In practice, until now, little attention was generally paid in Quebec as to rules that may govern and apply to the personal information of employees, an issue that was often swept under the rug. Well, now that the Act is here things have to change -fast.

Indeed, the Act provides for a whole slew of obligations that apply to employers within the province of Quebec. For example, as is the case elsewhere, Quebec organizations should draft and make generally available their data handling policy, including as to how you handle employee information. This is but an example of what the new regime requires.

The first thing quite a few Quebec businesses and organization should do, including relatively small ones, is come to terms with the fact that the world has indeed changed and that Quebec business may no longer look at privacy as this theoretical issue that no SMB really bothers with. With the advent of the Act, all businesses and organization should (quickly) make the transition, from apathy as to privacy, to being highly involved. If you need motivation to do so, the staggering amount of potential penalties provided by the Act should help: 25 MILLION dollars or, and here’s the kicker, 4% of annual revenues. Yup, that’s right, just like Europe did a while back, we’re now realizing that dollar amounts may not be enough, but percentage of revenues, now THAT scares the bejesus out of ANY business.

As to employees, without going into details, to start, you should probably simply understand that personal information is now treated as such, whether it relates to a customer or an employee. Both are individuals, right? So, from now on, the Act basically assumes that organizations should have processes, policies and protocols in place to deal with personal information, wherever it comes in or from -employee-related information including. One should also note as to these, that the Act now requires making these policies generally available, including to employees, so that individuals can know how you are handling their information. Though this may seem a no brainer, in actuality, quite a few Quebec organizations still do not comply with this.

The Act also provides constraints as to how an organization may use automated processing of data to make or reach decisions as to individuals. If your company has AI sorting CVs, for example, individual may have to be made aware of this fact, etc.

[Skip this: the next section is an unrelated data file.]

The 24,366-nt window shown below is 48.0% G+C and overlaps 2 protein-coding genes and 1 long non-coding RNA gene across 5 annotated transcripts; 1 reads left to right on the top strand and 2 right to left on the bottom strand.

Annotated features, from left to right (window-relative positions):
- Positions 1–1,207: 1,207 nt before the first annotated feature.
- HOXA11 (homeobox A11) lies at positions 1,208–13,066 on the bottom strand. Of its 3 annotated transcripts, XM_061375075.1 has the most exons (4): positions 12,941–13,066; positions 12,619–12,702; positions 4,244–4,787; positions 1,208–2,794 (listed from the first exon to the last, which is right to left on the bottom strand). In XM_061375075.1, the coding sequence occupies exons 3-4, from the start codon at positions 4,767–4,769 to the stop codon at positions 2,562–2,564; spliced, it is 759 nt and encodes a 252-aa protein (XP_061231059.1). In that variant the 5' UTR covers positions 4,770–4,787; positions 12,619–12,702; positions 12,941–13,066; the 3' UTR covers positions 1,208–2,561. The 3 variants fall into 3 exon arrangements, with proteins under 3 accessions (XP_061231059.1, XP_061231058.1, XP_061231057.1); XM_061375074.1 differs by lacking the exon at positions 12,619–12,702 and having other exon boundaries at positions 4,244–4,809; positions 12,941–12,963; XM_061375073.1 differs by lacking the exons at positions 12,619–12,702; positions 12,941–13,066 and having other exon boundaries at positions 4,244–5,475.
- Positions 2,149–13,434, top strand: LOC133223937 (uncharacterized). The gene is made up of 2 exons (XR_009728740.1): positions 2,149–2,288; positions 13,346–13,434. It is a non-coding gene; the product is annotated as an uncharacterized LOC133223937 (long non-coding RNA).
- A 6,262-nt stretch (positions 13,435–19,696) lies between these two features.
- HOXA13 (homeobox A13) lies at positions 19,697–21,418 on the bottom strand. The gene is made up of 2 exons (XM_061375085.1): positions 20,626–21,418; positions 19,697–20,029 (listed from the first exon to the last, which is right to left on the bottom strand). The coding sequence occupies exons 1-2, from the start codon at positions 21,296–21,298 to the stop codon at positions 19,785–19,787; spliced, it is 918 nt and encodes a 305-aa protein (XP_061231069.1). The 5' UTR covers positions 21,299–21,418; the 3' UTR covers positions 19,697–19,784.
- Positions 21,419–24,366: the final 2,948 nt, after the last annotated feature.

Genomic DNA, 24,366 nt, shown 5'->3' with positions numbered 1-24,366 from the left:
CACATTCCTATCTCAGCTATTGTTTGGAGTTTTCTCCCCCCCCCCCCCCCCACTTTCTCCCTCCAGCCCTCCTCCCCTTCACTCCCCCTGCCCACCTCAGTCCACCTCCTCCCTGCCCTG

One should also make note of the fact that, no only must employees be made aware what information of theirs is collected and used (and how), but employees can now lodge complaints with the Quebec privacy watchdog called the Commission d’accès à l’information (the “CAI”), should they want to question the employer’s data-handling practices, for example, if they suspect their employer’s practices are not in-line with the Act.

As is the case in numerous other jurisdictions, the Act also now provides for a mandatory notification in case of hacking incidents (and similar incidents where personal information may have been compromised), including when it comes to employee information.

Another change mandates that employers (and all organizations in fact) appoint a privacy officer, who will handle personal information-related matters on behalf of the entity, moving forward. This will have to include issues relating to employee information. Such a person may, for example, be a an officer of the company and should, generally, be selected based on his/her ability to deal with eventual issues relating to the types of data that the organization at issue normally handles. In other words, though the Act presumes the president of the company may be the person in charge, he/she may or may not be the best person for the job. All in all, if you are located in the province of Quebec and have employees, you may very well now be subject to the new Act. The time to educate yourself, seek advice and act is… now.